Twenty-Five Ways to Flood Your Camera

by Chuck Tribolet

I’ve only got my tongue lightly planted in my cheek as I write this. Most of these mistakes have happened, or nearly happened, to me or to someone I know. Names are withheld to protect the guilty.

1.“Hurry up honey, you should have done that last night. The dive boat leaves in fifteen minutes.”

2. Pet fur (my personal demon).

3. Not inspecting o-rings before closing the back or installing the lens/port. Do it EVERY time.

4. Not inspecting o-rings TWICE before closing the back or installing the lens/port. Do it EVERY time.

5. Not wearing your reading glasses while inspecting o-rings. Those under forty are exempt. For a while.

6. Sand on the o-rings.

7. Leaving the o-rings out.

8. Leaving the storage o-rings in.

9. Forgetting to connect the strobe cord.

10. Not checking that the strobe connections are tight before each dive.

11. Not getting annual services done. Annual means “same time, every year,” not “some time, some years.” If your maintenance shop seems to think it means “we have a year to get it done”, find another shop.

12. Arguing with the airline on the telephone while doing o-ring maintenance.

13. Being distracted while doing o-ring maintenance.

14. Setting up the camera in the parking lot. Do it at home.

15. Setting up the camera on the dive boat. Do it at home.

16. Beer before o-rings. First o-rings, then beer.

17. Using the latch to close the back. Close the back with your fingers, THEN latch it.

18. Cotton swabs. They are a fine device for applying cotton fibres to o-ring grooves. Instead use foam swabs from Radio Shack.

19. Too much grease.

20. No grease.

21. Wrong grease. Use Nikon grease on Nikon o-rings, Ikelite grease on Ike’s o-rings, and so forth. All greases are not the same. They are matched to the vendor’s o-ring material. Some greases will melt some o-rings. Why take a chance?

22. Changing lenses underwater.

23. Using sharp tools like dental picks to remove the o-rings.

24. Cutting the o-rings on the lens’ bayonet mount.

25. Finally, o-ring maintenance is something you do after a dive, not before the next. That way you are never rushed, and the camera is all set up when the whale shark swims by. Set up for macro of course, but set up none the less.

Hey, Noah! More Ways to Flood a Camera

Chuck Tribolet

In the September issue, I wrote an article titled “Twenty Ways to Flood Your Camera.” Here’s a lucky thirteen more. These have happened, or nearly happened, to me or someone I know.

• Hotel sinks and tubs. I’ve no idea what it is about hotel bathrooms. Maybe the little bottles of shampoo are really aliens that eat o-rings.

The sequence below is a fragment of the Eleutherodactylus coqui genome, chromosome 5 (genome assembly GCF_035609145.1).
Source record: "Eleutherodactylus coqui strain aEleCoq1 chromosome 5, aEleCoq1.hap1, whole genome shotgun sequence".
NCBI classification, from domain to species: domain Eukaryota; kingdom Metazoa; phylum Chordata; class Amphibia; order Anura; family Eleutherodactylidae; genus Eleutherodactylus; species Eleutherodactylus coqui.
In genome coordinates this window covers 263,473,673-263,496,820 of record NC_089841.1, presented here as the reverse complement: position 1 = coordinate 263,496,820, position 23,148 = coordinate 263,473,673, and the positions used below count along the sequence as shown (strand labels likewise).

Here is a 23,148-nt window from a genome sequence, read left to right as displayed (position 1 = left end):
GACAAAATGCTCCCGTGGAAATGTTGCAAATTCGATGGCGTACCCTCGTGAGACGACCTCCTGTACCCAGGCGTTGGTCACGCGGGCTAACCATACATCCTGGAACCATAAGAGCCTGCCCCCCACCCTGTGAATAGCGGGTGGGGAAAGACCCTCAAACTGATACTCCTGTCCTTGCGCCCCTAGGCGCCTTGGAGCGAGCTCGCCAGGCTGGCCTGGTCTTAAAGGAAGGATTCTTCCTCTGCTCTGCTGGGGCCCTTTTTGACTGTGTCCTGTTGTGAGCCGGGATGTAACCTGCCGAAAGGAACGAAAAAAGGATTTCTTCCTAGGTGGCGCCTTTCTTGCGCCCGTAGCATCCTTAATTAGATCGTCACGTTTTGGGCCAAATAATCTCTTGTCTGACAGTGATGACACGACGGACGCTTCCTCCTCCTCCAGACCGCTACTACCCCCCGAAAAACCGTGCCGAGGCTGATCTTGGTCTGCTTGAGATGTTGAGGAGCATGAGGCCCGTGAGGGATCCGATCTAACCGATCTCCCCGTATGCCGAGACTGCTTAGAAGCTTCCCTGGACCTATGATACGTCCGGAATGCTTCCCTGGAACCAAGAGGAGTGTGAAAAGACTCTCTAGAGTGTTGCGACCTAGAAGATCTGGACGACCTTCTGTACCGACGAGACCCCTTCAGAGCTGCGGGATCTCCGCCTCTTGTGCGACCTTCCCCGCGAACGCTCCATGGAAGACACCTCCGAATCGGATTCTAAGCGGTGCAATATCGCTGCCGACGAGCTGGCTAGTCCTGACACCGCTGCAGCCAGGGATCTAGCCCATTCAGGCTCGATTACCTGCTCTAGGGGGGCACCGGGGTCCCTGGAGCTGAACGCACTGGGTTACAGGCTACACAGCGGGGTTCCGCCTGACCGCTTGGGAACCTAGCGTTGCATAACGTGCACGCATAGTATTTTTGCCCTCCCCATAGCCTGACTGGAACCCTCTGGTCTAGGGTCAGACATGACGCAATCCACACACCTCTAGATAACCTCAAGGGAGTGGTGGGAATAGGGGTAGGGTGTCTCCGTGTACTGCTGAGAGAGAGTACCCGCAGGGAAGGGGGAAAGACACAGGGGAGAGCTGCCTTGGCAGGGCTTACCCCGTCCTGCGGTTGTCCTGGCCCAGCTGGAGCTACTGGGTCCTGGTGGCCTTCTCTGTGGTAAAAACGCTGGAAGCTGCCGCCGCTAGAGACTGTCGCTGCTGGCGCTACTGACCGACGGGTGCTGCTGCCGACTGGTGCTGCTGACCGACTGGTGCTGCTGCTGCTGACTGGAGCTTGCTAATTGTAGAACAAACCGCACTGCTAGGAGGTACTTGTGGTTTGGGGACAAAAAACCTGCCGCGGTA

• Beach dives – sand gets on the O-ring.

• Beach dives – entry and exit are a risk

• Thinking “It can’t happen to me.”

• Not washing your hands before servicing O-rings. Washing your hands removes hairs, skin dander, dirt, and all manner of evil things.

• Not doing a serious soak and O-ring service when you get home from a tropical trip. Tropical “fresh” water is often a bit brackish and a re-soak in known clean water at home will fix that. An O-ring service immediately thereafter dries things out before storage.

• Hanging your camera at the same depth as your hang tank. The camera is the clapper and the tank is the bell. Ding, dong, the 15 mm is flooded.

• Tag line too short and the camera gets banged on the side of the boat or kicked by a diver.

• Floods run in pairs. If you flood one camera, figure out what happened before you take the other one in the water. Then figure out WHY you did that, and double check the second camera for different flavors of the same mistake.

• Doing all but one part of an o-ring service, thinking “I’ll put that last O-ring in on the boat.” If you MUST do something like this, do something equivalent to the red “remove before flight” ribbons used to lock the controls on airplanes so you don’t take the camera in without finishing the service.

• Letting ANYONE mess with the camera out of your presence. I know one person who got his new housing all set up with the help of the technician, and left the room while the technician packed things up — and carefully removed the main o-ring so it would not be stored under pressure. The housing went straight into the pool, and filled with water.

• Being distracted by pain. In fact, being distracted by anything is the surest path to a flood.

• Not wearing a hat. A hat will help keep hair and water drops away.